Thanks Matthew for your continued insight into how ungly Gunsan is, but we are trying to look on the bright side of things, and make the best of our suroundings, however ugly and flat they might be. Marisa and I are both quite happy with our city, thank you very much.


Just ensuring that you come up to Chungju so I can show you a good time.

Isn't it amazing how quickly Korean regionalism is injected into your bloodstream here? Within a week I was already thinking of Cheongju-ites as big-city snobs (despite the fact that they live less than an hour away from me), Danyang-ians as small-town hicks (despite the fact that some of them live less than 20 minutes away from me), and Seoul's inhabitants as "not real Koreans," in the words of a teacher at Chungju. I thought that I'd seen some pretty extreme regional differentiation in England, but Korea is incredible... when I tell my kids that I live in Bongbang-dong (a section of Chungju), all of those who also live in the same region assume that I am their special friend. Remember, wherever you live in Korea is the best place on Earth.

But I'm still waiting for pictures that showcase Gunsan's scenic wonders. Just give me ten beautiful spots within Gunsan city limits, and I'll eat my words.

Regarding Motivation and Structure within Inside Lotte Mart

Thank you, Barrett, for your thorough analysis of Inside Lotte Mart. I need hardly say that your approval, as my film theory mentor, means a great deal to me. As for the film: the lack of closure was, as you suggest, a comment on the lack of any kind of ultimate meaning to be found in consumerism; the lack of structure was a similar attempt to capture that haphazard nature of a culture that rushes from one shelf to the next in search of the latest so-called "hot item."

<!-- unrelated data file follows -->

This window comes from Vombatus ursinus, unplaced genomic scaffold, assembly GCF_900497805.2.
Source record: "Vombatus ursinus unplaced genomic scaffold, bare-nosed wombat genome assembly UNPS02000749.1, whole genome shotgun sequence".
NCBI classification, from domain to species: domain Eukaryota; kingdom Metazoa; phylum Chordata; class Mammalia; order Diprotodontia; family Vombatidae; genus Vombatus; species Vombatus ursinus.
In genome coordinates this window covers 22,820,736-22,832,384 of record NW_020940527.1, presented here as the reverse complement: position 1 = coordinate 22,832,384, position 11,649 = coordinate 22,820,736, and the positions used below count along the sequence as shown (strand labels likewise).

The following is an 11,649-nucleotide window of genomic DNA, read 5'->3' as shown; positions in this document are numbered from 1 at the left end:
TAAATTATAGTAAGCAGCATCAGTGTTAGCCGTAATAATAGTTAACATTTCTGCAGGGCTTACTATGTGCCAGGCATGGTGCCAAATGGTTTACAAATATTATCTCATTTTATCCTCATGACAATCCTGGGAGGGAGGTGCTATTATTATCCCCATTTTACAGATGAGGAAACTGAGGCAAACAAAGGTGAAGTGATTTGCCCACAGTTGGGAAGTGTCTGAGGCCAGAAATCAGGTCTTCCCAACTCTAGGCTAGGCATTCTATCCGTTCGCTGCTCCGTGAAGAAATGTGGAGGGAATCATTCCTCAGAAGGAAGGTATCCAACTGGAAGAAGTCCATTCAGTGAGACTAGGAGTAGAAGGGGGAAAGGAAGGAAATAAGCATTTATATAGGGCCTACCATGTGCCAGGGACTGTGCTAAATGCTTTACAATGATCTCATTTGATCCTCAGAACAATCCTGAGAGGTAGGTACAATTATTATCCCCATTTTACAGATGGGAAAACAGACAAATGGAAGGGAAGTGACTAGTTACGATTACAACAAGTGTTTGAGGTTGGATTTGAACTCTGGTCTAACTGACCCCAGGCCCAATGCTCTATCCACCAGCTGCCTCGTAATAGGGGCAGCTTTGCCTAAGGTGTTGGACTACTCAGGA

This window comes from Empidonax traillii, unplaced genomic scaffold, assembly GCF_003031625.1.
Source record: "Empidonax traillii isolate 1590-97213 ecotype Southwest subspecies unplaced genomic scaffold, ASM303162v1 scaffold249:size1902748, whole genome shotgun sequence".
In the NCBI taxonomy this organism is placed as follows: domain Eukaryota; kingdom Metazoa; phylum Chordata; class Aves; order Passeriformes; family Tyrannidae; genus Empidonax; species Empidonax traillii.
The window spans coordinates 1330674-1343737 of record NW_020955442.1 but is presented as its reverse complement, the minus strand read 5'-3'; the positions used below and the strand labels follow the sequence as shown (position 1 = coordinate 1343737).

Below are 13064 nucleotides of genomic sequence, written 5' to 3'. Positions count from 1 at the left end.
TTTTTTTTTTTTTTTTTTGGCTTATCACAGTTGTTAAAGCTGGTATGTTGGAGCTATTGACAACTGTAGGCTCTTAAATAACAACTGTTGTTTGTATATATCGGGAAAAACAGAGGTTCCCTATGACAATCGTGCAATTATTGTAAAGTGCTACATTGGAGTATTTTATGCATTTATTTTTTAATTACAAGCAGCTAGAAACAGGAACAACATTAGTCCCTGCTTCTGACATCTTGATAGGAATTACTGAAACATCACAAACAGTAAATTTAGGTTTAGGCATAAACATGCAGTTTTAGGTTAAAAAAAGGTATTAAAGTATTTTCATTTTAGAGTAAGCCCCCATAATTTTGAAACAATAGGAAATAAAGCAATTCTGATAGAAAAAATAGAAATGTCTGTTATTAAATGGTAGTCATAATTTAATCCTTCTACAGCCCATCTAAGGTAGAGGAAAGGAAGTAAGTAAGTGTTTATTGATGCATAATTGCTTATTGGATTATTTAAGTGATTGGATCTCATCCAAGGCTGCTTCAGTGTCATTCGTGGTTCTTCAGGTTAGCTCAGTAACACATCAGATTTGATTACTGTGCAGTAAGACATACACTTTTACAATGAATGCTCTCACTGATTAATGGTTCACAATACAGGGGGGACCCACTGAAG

You mention the central characters' lack of motivation, but I would have thought that this especially was an obviously intentional device: what motivates the perpetual shopper, the consumer? One can hazard many guesses (and a deeper analysis may in fact yield some sound theories--we shop to distract ourselves from our uncomfortable sense that we lack true identity, perhaps [but now I overstep the scope of our film]), but on the surface of it neither meaning nor motivation are readily apparent.

The animal and plant themes were an attempt to show how we have bottled and confined nature within the metaphorical 7-story shopping mall of our society.The poor lost dog is every dog.

Finally, regarding character development, I agree with you that it is disproportionate. I was going to try to argue that this too was intentional: that within the male-dominated culture of Korea we have given the female character even more time that would properly reflect the culture--but I think that is a sorry argument, and in reality the disproportionate character development stemmed mostly from a technical limitation (our very small microphone which has difficulty capturing the voice of any actor who is not actually holding the camera), and my own selfish desire to become a movie star; for I am sure there you have already discerned that the male character was played by myself. At the end of the day, I regret the way I handled this issue, and can only strive to be more even-handed in my future attempts at directing.

Yours truly,
Jordan Magnuson

P.S. You mention the difficulty you had filming at Cub Foods: I can only say that we were both fortunate and discreet at Lotte Mart.